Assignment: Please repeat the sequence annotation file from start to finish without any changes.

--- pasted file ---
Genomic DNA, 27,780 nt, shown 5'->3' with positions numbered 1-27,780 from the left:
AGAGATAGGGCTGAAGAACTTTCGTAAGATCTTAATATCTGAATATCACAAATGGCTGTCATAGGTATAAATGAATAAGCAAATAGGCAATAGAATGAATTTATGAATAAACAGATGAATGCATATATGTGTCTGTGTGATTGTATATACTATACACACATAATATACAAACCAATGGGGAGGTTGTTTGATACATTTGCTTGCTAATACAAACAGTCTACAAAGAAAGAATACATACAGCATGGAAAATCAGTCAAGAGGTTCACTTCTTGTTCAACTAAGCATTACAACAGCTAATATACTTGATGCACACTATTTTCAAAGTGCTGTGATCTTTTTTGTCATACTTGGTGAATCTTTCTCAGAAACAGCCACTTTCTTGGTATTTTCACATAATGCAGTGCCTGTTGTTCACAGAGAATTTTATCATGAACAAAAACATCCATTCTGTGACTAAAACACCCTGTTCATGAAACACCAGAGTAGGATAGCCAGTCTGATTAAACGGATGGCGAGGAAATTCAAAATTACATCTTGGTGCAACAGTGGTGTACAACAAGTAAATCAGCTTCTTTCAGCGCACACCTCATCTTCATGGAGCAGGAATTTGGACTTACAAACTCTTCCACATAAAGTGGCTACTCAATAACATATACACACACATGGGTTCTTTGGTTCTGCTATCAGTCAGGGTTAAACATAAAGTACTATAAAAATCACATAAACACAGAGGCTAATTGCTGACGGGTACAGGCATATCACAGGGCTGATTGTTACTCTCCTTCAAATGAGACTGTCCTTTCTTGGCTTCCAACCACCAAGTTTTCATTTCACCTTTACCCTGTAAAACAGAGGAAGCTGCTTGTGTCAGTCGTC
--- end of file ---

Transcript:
Genomic DNA, 27,780 nt, shown 5'->3' with positions numbered 1-27,780 from the left:
AGAGATAGGGCTGAAGAACTTTCGTAAGATCTTAATATCTGAATATCACAAATGGCTGTCATAGGTATAAATGAATAAGCAAATAGGCAATAGAATGAATTTATGAATAAACAGATGAATGCATATATGTGTCTGTGTGATTGTATATACTATACACACATAATATACAAACCAATGGGGAGGTTGTTTGATACATTTGCTTGCTAATACAAACAGTCTACAAAGAAAGAATACATACAGCATGGAAAATCAGTCAAGAGGTTCACTTCTTGTTCAACTAAGCATTACAACAGCTAATATACTTGATGCACACTATTTTCAAAGTGCTGTGATCTTTTTTGTCATACTTGGTGAATCTTTCTCAGAAACAGCCACTTTCTTGGTATTTTCACATAATGCAGTGCCTGTTGTTCACAGAGAATTTTATCATGAACAAAAACATCCATTCTGTGACTAAAACACCCTGTTCATGAAACACCAGAGTAGGATAGCCAGTCTGATTAAACGGATGGCGAGGAAATTCAAAATTACATCTTGGTGCAACAGTGGTGTACAACAAGTAAATCAGCTTCTTTCAGCGCACACCTCATCTTCATGGAGCAGGAATTTGGACTTACAAACTCTTCCACATAAAGTGGCTACTCAATAACATATACACACACATGGGTTCTTTGGTTCTGCTATCAGTCAGGGTTAAACATAAAGTACTATAAAAATCACATAAACACAGAGGCTAATTGCTGACGGGTACAGGCATATCACAGGGCTGATTGTTACTCTCCTTCAAATGAGACTGTCCTTTCTTGGCTTCCAACCACCAAGTTTTCATTTCACCTTTACCCTGTAAAACAGAGGAAGCTGCTTGTGTCAGTCGTC